Circus performers clown around in Butler, Bellville

By Louise Swartzwalder -

Courtesy photo Skeeter the advanced clown talks with students before her the Culpepper and Merriweather Circus performance.

Courtesy photo Skeeter the advanced clown talks with students before her the Culpepper and Merriweather Circus performance.

The faces people see at a circus — that great big, fun show with big-smiled people and amazing animals — can sometimes seem bigger than life.

One person who has been in circus life since she was nine has been one of those white-faced clowns with grand ears and shoes.

Tina Bausch, an “advance clown” with the Culpepper and Merriweather Circus which performed in Butler Monday, said her job is to be with the circus 32 weeks a year. What she does now, greet school children and others in advance of the circus, is a bit different from the days she actually performed “under the big top.”

Then she was a “ring clown,” she said.

She can reach more people at schools — last week at the Butler and Bellville elementaries and the Clear Fork Christian Preschool — than do the clowns who perform under the circus tent. She said she reaches about 1,500 people, when the tent seats about 750.

Bausch, originally from Grove City, said she, an”educated fool” who studied at Otterbein University, started clowning at nine.

She went to the Ringling Brothers Barnum and Bailey clown college, which she described as a 12.5 week boot camp.

A clown must learn all jobs in a circus — balancing, juggling, acrobatics, trapeze — because if something happens to delay a certain segment of a performance, clowns must step in.

A clown is the “lifeguard of the circus,” she said.

She said “there is a lot of science in what the circus does.”

In one act girls climb up a gym rope which is covered with cloth. A handler is in charge of making the rope rotate and it is important that person do the job at the right speed. If not, the girl swinging on the rope can’t get her legs as close to perpendicular as necessary to make the act work, said Bausch.

The clown is the character most people remember from seeing circuses because their look is what some might describe as overstated: big nose, red bushy hair, sometimes big white collars, very big feet, padded bodies.

Clowns must learn to “manipulate” their face, she said.

A “good clown goes out and entertains with nothing but their selves,” she said.

Greasepaint make-up is put on in vivid colors or plain white. A clown has two instruments — facial expression and the body, — she said.

It “takes a second and a quarter for the eye to catch motion,” she said. This is why the makeup is so important, she said.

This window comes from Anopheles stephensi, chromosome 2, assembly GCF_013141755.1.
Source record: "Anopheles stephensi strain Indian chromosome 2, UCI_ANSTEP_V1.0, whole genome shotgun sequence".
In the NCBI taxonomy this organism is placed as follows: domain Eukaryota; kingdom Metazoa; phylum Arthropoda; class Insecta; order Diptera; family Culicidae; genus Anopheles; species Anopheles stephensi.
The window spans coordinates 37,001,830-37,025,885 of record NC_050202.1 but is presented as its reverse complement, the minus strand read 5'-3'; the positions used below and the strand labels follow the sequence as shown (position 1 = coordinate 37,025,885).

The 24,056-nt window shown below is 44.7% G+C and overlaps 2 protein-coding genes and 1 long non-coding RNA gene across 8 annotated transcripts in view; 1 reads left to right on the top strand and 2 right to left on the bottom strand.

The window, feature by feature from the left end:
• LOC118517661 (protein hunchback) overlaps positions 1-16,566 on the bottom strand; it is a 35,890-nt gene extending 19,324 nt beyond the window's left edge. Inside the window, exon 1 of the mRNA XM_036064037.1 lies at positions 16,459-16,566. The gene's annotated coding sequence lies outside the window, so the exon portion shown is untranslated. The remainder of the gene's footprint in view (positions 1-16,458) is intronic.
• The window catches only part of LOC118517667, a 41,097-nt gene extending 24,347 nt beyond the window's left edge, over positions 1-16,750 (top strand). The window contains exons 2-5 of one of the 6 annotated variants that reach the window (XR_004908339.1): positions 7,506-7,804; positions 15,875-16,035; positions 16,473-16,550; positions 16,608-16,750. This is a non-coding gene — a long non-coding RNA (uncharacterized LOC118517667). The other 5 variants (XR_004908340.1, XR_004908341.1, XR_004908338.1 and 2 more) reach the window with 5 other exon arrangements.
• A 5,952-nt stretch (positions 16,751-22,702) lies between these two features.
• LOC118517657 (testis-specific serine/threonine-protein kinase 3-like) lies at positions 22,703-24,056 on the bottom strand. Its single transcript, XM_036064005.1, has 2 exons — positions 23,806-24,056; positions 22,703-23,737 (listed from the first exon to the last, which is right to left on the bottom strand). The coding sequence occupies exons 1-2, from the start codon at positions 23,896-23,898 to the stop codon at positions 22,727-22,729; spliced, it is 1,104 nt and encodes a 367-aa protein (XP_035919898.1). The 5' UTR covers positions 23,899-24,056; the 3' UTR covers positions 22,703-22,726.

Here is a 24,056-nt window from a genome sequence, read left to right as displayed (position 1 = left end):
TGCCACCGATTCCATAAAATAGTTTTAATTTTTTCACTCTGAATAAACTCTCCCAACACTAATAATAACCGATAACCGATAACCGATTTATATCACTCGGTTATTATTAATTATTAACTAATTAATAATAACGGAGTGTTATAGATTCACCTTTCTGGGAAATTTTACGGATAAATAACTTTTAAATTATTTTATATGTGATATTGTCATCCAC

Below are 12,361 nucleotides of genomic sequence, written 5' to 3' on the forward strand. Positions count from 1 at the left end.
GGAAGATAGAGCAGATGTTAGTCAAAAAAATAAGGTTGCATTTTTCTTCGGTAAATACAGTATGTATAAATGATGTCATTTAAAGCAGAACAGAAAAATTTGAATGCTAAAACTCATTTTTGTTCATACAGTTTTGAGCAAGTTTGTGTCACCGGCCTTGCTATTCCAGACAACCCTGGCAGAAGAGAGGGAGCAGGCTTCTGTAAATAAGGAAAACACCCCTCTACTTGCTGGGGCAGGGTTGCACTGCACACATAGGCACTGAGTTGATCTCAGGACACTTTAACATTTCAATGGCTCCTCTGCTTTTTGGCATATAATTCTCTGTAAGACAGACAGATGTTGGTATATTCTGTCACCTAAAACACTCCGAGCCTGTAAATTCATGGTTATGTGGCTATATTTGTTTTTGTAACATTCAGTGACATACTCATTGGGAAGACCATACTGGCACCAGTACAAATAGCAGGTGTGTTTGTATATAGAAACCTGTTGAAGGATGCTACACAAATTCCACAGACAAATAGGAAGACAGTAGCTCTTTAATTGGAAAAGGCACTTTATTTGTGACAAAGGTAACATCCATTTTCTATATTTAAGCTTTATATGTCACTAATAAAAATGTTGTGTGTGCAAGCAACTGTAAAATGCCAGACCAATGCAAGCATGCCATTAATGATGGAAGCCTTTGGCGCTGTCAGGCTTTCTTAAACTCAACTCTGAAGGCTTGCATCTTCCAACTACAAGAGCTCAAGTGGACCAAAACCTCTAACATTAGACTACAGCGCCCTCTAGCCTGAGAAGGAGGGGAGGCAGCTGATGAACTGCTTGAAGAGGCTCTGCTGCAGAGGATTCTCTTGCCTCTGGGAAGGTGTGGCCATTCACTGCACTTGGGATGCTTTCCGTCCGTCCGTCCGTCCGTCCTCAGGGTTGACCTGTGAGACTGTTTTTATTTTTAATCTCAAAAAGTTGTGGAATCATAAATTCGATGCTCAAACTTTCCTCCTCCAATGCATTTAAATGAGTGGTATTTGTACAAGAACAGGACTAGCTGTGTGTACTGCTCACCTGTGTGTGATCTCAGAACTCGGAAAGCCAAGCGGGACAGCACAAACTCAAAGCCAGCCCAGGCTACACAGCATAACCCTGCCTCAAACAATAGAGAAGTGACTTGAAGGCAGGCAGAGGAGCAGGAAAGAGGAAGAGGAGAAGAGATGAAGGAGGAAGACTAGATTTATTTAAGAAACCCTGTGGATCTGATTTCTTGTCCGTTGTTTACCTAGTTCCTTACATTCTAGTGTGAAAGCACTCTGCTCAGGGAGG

A clown puts on make-up two or three times a day.

Bausch said it takes her “less time to put on clown make-up than make-up for a date.”

When Bausch started clowning in 1967 and 1978, there were no women, she said. It wasn’t until 1972 that a woman got a contract with a circus, said Bausch.

Circus history shows that they have always been international: performers are Asian, African, Russian, from New Guinea, according to Bausch. Families get into circuses, and younger children learn the jobs early. Some families have third generation performers, she said.

If an older family member becomes injured in performing, he or she may shift to a less demanding job but stays with the circus.

“if you wish to do it, you”ll find a way,” said Bausch.

You have to “live it with respect: respect for kids, respect for animals, respect for mom and dads and the community,” she said.

Bausch said tried to get into Ringling circuses for nine years. There were 59 spots available and 6,000 applicants. When an applicant makes a presentation the interviewers might take two people, or 20, she said.

A person who gets into clowning gets to know many circus secrets.

Cream pies — those that get thrown into clowns’ faces — aren’t cream. They’re soap.

If they were made of banana cream, for instance, each could cost $12.50, said Bausch. That would add up to about $150 a performance. Those figures are assessed against the performing clown, said Bausch.

An enterprising first-timer clown figured out how to make them of soap, she said. That also works better because it doesn’t interfere so much with clown make-up, she said.

Bausch said there weren’t many women in circuses initially because they would be the people caring for children as the circus traveled.

People working in circuses travel to them now in their own vehicles — RVs, campers, tractor trailers.

The Culpepper-Merriweather circus had one ring — the standard now in circuses. People got to see this year’s ring clown, Leo, who is 36 or 37 and in the last graduating class of the Ringling college.

The show had lions, tigers, a Friesian stallion, people on unicycles, she said.

Bausch traveled to Butler and Bellville from Canal Winchester, she said.

Working with children in schools and at circuses now is different, she said, because there are so many performers aren’t allowed to do or to bring in.

There are “47 things” people can’t do now. Some people have latex allergies so certain types of balloons are forbidden. People have allergies to peanuts and popcorn, circus staples.

The circus performs in 243 towns in 32 weeks. This means there are different health departments in each area, so the circus tries to keep the menu of food offered simple, she said.

Bausch has been given the lifetime achievement award of laughter from the International Clown Hall of Fame, she said. Only three women have gotten that award, and she is the only advance clown.

Courtesy photo Skeeter the advanced clown talks with students before her the Culpepper and Merriweather Circus performance. photo Skeeter the advanced clown talks with students before her the Culpepper and Merriweather Circus performance.

By Louise Swartzwalder

Reach Louise at 419-886-2291 ext. 1982

Reach Louise at 419-886-2291 ext. 1982